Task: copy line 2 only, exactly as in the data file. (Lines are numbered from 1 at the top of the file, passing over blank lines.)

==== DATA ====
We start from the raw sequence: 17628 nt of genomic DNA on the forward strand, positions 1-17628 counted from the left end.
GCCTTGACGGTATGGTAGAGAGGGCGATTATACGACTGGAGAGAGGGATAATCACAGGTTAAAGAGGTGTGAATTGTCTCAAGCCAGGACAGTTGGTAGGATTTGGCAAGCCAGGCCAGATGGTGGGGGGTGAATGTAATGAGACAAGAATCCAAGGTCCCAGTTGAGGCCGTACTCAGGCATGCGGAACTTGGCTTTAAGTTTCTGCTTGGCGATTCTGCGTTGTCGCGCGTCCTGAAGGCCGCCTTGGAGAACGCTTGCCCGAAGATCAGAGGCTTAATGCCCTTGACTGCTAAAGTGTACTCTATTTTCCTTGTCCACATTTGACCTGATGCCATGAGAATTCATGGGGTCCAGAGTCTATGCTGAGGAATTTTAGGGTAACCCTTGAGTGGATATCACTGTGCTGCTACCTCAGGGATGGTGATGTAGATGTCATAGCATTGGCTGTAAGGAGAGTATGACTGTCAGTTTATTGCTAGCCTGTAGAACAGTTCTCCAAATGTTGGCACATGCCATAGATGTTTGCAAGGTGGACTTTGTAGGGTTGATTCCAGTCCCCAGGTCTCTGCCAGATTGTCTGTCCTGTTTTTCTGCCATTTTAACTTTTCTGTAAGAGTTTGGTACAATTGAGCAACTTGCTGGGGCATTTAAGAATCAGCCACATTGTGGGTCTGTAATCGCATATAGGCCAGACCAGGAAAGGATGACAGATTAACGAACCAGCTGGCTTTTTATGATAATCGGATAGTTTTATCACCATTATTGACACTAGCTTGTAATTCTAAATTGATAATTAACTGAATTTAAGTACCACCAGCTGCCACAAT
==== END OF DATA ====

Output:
GCCTTGACGGTATGGTAGAGAGGGCGATTATACGACTGGAGAGAGGGATAATCACAGGTTAAAGAGGTGTGAATTGTCTCAAGCCAGGACAGTTGGTAGGATTTGGCAAGCCAGGCCAGATGGTGGGGGGTGAATGTAATGAGACAAGAATCCAAGGTCCCAGTTGAGGCCGTACTCAGGCATGCGGAACTTGGCTTTAAGTTTCTGCTTGGCGATTCTGCGTTGTCGCGCGTCCTGAAGGCCGCCTTGGAGAACGCTTGCCCGAAGATCAGAGGCTTAATGCCCTTGACTGCTAAAGTGTACTCTATTTTCCTTGTCCACATTTGACCTGATGCCATGAGAATTCATGGGGTCCAGAGTCTATGCTGAGGAATTTTAGGGTAACCCTTGAGTGGATATCACTGTGCTGCTACCTCAGGGATGGTGATGTAGATGTCATAGCATTGGCTGTAAGGAGAGTATGACTGTCAGTTTATTGCTAGCCTGTAGAACAGTTCTCCAAATGTTGGCACATGCCATAGATGTTTGCAAGGTGGACTTTGTAGGGTTGATTCCAGTCCCCAGGTCTCTGCCAGATTGTCTGTCCTGTTTTTCTGCCATTTTAACTTTTCTGTAAGAGTTTGGTACAATTGAGCAACTTGCTGGGGCATTTAAGAATCAGCCACATTGTGGGTCTGTAATCGCATATAGGCCAGACCAGGAAAGGATGACAGATTAACGAACCAGCTGGCTTTTTATGATAATCGGATAGTTTTATCACCATTATTGACACTAGCTTGTAATTCTAAATTGATAATTAACTGAATTTAAGTACCACCAGCTGCCACAAT